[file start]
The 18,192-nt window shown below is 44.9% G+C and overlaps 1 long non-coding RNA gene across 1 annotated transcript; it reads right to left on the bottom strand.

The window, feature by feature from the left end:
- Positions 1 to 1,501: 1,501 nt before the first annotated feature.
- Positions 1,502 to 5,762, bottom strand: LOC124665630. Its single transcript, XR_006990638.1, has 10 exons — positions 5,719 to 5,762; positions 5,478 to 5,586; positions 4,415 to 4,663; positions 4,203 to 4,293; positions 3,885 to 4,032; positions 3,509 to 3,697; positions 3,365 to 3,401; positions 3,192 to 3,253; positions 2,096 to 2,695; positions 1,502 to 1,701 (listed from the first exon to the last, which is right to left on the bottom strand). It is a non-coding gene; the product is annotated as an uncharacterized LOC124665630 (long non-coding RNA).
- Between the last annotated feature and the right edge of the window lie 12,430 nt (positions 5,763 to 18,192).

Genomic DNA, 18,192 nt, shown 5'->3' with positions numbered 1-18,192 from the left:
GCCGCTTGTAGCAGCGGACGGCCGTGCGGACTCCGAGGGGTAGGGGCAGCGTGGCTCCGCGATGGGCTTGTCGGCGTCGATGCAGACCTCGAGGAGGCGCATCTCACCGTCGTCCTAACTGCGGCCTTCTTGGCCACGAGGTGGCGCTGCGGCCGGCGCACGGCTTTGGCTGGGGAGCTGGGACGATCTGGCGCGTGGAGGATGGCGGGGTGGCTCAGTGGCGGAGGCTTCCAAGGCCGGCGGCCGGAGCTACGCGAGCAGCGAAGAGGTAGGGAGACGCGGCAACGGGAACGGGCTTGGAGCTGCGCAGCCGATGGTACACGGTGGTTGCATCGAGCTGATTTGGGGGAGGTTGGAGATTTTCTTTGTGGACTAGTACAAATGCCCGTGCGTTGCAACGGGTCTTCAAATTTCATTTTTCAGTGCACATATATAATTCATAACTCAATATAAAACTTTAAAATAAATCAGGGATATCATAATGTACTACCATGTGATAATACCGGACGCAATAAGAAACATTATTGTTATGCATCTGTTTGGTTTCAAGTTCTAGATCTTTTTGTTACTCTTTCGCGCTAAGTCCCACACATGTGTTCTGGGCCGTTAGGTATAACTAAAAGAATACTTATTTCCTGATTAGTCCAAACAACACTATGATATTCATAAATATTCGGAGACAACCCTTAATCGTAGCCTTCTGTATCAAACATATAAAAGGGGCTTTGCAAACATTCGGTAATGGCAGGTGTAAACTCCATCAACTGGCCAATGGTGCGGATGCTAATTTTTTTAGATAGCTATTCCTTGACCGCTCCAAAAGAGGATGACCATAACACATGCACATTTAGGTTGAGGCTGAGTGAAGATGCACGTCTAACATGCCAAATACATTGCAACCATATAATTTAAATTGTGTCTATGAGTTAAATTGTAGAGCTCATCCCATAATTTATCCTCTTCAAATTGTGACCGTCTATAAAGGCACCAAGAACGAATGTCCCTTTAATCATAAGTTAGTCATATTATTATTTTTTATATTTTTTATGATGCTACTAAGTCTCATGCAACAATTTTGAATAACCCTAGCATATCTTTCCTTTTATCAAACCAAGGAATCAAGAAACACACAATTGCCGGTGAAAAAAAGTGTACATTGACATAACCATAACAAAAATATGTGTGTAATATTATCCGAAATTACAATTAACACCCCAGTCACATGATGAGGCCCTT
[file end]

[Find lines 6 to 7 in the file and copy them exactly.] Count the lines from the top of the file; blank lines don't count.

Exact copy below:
Genomic DNA, 18,192 nt, shown 5'->3' with positions numbered 1-18,192 from the left:
GCCGCTTGTAGCAGCGGACGGCCGTGCGGACTCCGAGGGGTAGGGGCAGCGTGGCTCCGCGATGGGCTTGTCGGCGTCGATGCAGACCTCGAGGAGGCGCATCTCACCGTCGTCCTAACTGCGGCCTTCTTGGCCACGAGGTGGCGCTGCGGCCGGCGCACGGCTTTGGCTGGGGAGCTGGGACGATCTGGCGCGTGGAGGATGGCGGGGTGGCTCAGTGGCGGAGGCTTCCAAGGCCGGCGGCCGGAGCTACGCGAGCAGCGAAGAGGTAGGGAGACGCGGCAACGGGAACGGGCTTGGAGCTGCGCAGCCGATGGTACACGGTGGTTGCATCGAGCTGATTTGGGGGAGGTTGGAGATTTTCTTTGTGGACTAGTACAAATGCCCGTGCGTTGCAACGGGTCTTCAAATTTCATTTTTCAGTGCACATATATAATTCATAACTCAATATAAAACTTTAAAATAAATCAGGGATATCATAATGTACTACCATGTGATAATACCGGACGCAATAAGAAACATTATTGTTATGCATCTGTTTGGTTTCAAGTTCTAGATCTTTTTGTTACTCTTTCGCGCTAAGTCCCACACATGTGTTCTGGGCCGTTAGGTATAACTAAAAGAATACTTATTTCCTGATTAGTCCAAACAACACTATGATATTCATAAATATTCGGAGACAACCCTTAATCGTAGCCTTCTGTATCAAACATATAAAAGGGGCTTTGCAAACATTCGGTAATGGCAGGTGTAAACTCCATCAACTGGCCAATGGTGCGGATGCTAATTTTTTTAGATAGCTATTCCTTGACCGCTCCAAAAGAGGATGACCATAACACATGCACATTTAGGTTGAGGCTGAGTGAAGATGCACGTCTAACATGCCAAATACATTGCAACCATATAATTTAAATTGTGTCTATGAGTTAAATTGTAGAGCTCATCCCATAATTTATCCTCTTCAAATTGTGACCGTCTATAAAGGCACCAAGAACGAATGTCCCTTTAATCATAAGTTAGTCATATTATTATTTTTTATATTTTTTATGATGCTACTAAGTCTCATGCAACAATTTTGAATAACCCTAGCATATCTTTCCTTTTATCAAACCAAGGAATCAAGAAACACACAATTGCCGGTGAAAAAAAGTGTACATTGACATAACCATAACAAAAATATGTGTGTAATATTATCCGAAATTACAATTAACACCCCAGTCACATGATGAGGCCCTT